Bill Irwin is nothing less than an American icon and one of the globe's most diversely skilled live performers.
A master of the language of the body, Bill Irwin has aptly been described as modern day Buster Keaton. An actor, director, writer and choreographer, Bill is the recipient of two Tony Awards for FOOL MOON (Best Live Theatrical Presentation) and for WHOSE AFRAID OF VIRGINIA WOOLF (Best Actor In a Play). He is a recipient of a MacArthur Genius Fellowship, the National Endowment for the Arts Choreographer's Fellowship and been named a Guggenheim Fellow.
In 2010, The New Victory Theater presented Bill Irwin with the first ever New Victory Arts Award. He was honored for "bringing the arts to kids and kids to the arts." For his work in LARGELY NEW YORK Bill won a New York Drama Critics Circle Special Citation in 1988, and an Outer Critics Circle Award and Drama Desk Award in 1989. This show also received five Tony Award nominations.
In popular culture, Bill's work spans the generations, from his innovative character Mr. Noodle in the ELMO’S WORLD segment of the PBS children's show SESAME STREET to his recent work as serial killer Nate Haskell on CSI. Baby boomers all know him from his featured role in the 1988 cult classic, music video of "Don't Worry, Be Happy" with Bobby McFerrin and Robin Williams. Film audiences will know him for his roles in RACHEL GETTING MARRIED and HOW THE GRINCH STOLE CHRISTMAS among others.
As a keynote presenter, Bill’s inspiring, informative and highly entertaining live presentation engages audiences to observe and understand interpersonal communication in new ways. He ask them to step outside themselves and analyze how they are representing themselves to others and ultimately, how to make better use of their non-verbal communication skills to enhance their success.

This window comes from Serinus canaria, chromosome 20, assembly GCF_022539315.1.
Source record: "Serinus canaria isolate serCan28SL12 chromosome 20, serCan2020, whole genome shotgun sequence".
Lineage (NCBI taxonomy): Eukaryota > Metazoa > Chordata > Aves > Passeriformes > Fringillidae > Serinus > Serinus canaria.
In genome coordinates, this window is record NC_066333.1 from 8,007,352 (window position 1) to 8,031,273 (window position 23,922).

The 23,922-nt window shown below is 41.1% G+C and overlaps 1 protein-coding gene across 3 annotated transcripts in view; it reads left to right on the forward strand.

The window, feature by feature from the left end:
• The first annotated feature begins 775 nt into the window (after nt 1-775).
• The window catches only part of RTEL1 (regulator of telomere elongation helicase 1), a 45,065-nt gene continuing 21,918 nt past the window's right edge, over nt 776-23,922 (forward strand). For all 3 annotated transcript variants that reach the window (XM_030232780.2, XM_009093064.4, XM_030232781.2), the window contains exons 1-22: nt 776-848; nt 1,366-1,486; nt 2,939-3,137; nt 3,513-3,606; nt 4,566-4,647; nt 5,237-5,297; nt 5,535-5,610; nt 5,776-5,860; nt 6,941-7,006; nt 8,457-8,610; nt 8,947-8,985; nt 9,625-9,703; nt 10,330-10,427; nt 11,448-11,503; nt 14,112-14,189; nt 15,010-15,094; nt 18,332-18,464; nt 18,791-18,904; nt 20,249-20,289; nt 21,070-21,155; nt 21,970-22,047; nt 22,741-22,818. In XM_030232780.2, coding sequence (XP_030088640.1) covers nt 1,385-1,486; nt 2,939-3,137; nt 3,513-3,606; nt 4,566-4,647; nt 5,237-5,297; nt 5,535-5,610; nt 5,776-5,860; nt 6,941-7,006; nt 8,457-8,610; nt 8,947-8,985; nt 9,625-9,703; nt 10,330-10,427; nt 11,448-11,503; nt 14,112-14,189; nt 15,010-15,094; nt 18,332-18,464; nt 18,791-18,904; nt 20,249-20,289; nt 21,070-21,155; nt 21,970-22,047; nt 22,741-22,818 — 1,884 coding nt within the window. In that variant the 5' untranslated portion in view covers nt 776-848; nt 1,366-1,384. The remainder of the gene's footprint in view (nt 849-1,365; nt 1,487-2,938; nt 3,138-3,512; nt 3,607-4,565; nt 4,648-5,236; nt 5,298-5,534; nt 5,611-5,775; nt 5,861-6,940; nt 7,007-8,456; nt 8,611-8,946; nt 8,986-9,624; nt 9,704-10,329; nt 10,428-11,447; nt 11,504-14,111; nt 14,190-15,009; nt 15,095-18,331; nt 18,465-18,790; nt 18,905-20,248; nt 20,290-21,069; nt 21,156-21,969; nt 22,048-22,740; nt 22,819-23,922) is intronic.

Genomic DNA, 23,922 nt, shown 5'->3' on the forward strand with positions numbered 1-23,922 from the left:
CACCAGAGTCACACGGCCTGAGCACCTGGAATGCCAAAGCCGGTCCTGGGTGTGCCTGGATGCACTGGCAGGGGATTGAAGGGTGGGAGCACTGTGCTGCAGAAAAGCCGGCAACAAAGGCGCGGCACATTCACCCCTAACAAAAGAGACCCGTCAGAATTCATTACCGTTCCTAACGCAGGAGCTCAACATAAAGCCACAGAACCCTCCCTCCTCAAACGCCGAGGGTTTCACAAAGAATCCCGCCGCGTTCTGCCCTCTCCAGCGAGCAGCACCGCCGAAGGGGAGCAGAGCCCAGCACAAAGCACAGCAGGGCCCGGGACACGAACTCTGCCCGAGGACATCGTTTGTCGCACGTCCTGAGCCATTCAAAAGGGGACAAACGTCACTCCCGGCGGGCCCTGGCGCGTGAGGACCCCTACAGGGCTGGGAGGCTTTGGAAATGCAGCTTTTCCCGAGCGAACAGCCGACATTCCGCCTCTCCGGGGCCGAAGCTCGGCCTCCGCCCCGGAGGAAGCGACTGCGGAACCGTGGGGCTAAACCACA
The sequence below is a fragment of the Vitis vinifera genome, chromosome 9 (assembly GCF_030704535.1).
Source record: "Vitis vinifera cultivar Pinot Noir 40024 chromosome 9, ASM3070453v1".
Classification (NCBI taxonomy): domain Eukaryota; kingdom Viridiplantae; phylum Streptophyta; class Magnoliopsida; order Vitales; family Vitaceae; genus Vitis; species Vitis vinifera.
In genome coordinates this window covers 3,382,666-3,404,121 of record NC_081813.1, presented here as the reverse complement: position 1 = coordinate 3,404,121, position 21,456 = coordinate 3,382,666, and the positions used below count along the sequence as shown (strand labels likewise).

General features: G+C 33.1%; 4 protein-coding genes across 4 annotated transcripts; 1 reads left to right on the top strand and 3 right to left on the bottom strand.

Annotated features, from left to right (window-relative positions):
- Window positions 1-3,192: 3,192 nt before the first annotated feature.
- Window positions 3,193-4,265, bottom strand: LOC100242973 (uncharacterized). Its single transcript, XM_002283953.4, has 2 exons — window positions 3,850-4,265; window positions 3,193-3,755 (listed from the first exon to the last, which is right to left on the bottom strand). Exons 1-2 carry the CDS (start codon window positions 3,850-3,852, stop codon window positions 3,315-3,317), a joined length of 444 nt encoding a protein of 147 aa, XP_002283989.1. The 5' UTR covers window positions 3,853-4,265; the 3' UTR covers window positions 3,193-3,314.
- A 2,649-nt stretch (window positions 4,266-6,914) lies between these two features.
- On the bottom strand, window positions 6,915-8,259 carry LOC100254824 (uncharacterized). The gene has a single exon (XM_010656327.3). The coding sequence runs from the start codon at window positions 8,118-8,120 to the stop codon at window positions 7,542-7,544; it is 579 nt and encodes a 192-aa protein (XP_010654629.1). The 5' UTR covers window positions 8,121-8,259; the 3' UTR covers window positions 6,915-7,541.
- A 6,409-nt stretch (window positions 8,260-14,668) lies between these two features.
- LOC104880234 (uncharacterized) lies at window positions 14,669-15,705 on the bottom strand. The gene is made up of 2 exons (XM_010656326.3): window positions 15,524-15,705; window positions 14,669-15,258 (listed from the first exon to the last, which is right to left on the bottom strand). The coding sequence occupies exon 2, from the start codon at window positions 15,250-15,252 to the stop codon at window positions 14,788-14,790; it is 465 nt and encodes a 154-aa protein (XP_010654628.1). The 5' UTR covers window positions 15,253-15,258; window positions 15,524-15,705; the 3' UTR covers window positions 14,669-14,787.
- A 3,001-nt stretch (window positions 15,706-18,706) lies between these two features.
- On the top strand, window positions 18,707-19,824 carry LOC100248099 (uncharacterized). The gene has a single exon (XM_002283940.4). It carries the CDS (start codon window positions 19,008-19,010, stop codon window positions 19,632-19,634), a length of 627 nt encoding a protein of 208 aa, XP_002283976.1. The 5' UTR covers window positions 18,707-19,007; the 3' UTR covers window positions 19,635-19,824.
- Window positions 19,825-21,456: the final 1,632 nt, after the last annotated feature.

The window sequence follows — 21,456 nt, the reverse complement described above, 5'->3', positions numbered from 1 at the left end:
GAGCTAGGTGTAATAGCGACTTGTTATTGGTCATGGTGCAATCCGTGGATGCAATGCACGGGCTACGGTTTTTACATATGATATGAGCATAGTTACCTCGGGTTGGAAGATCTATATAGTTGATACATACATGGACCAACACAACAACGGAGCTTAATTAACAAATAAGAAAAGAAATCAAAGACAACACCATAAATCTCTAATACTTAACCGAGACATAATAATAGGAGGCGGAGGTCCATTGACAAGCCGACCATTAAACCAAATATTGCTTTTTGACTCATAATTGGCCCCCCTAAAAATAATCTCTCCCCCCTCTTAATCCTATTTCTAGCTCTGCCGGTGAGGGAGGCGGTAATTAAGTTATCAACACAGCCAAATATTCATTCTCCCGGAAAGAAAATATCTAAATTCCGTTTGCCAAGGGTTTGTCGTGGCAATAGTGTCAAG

As a live performer, Bill is a compelling addition to any meeting or event. As the host of a general session or an awards gala, he can integrate periodic short performance vignettes, to keep the audience entertained and focused on the program's objectives.
THE LANGUAGE OF THE BODY: A Comic's Notebook
In the course of 40 minutes, we take a physical comedian's look at the language of the body -- (the oldest language) -- the language in which barriers are broken, and barriers are put up -- with classic physical bits, by way of illustration.
Some points along the way:
-- Watch a well known corporate CEO be saved by a savvy camera operator..........
-- Using the advice that Liza Minelli once whispered to me.......
-- Looking at the neck, the shoulders, the chest -- maybe that's where the real communication happens? (Easy ways to think about it, and easy ways to relax about it.)
-- The Mike Nichols principle.....
-- The habitual gesture -- when does it cross over into comedy?
-- The smile, -- when is it actually friendly?
-- Jim Carrey's mind......
-- The Comedia dell'arte -- why does it speak across centuries? Why is it still funny? What's it got to say for anybody who has to present in public?
In Bill's own words:
"All my life, it's the theatre -- and especially physical comedy in the theatre -- that's been my lens. A Comic's Notebook/The Language of the Body -- in which I share my passion for what I do- it's not so much a lecture as a comic sharing his lore. I think it can be VERY useful to people in business -- not because they want to be comics, but because the language of the body is the ultimate language in front of people.
The best way to talk about all of this, for me, is to look at the classic elements of "body comedy" -- to share some of my favorite bits, and my passion for what I do -- and to let it shed light on the challenges of being in front of people. It starts at a podium, but moves on to the whole stage -- or room -- or wherever we are. Questions and answers afterwards -- if anyone has any -- are a joy, because this is what I love doing, this is what I love looking at: The Language of the Body"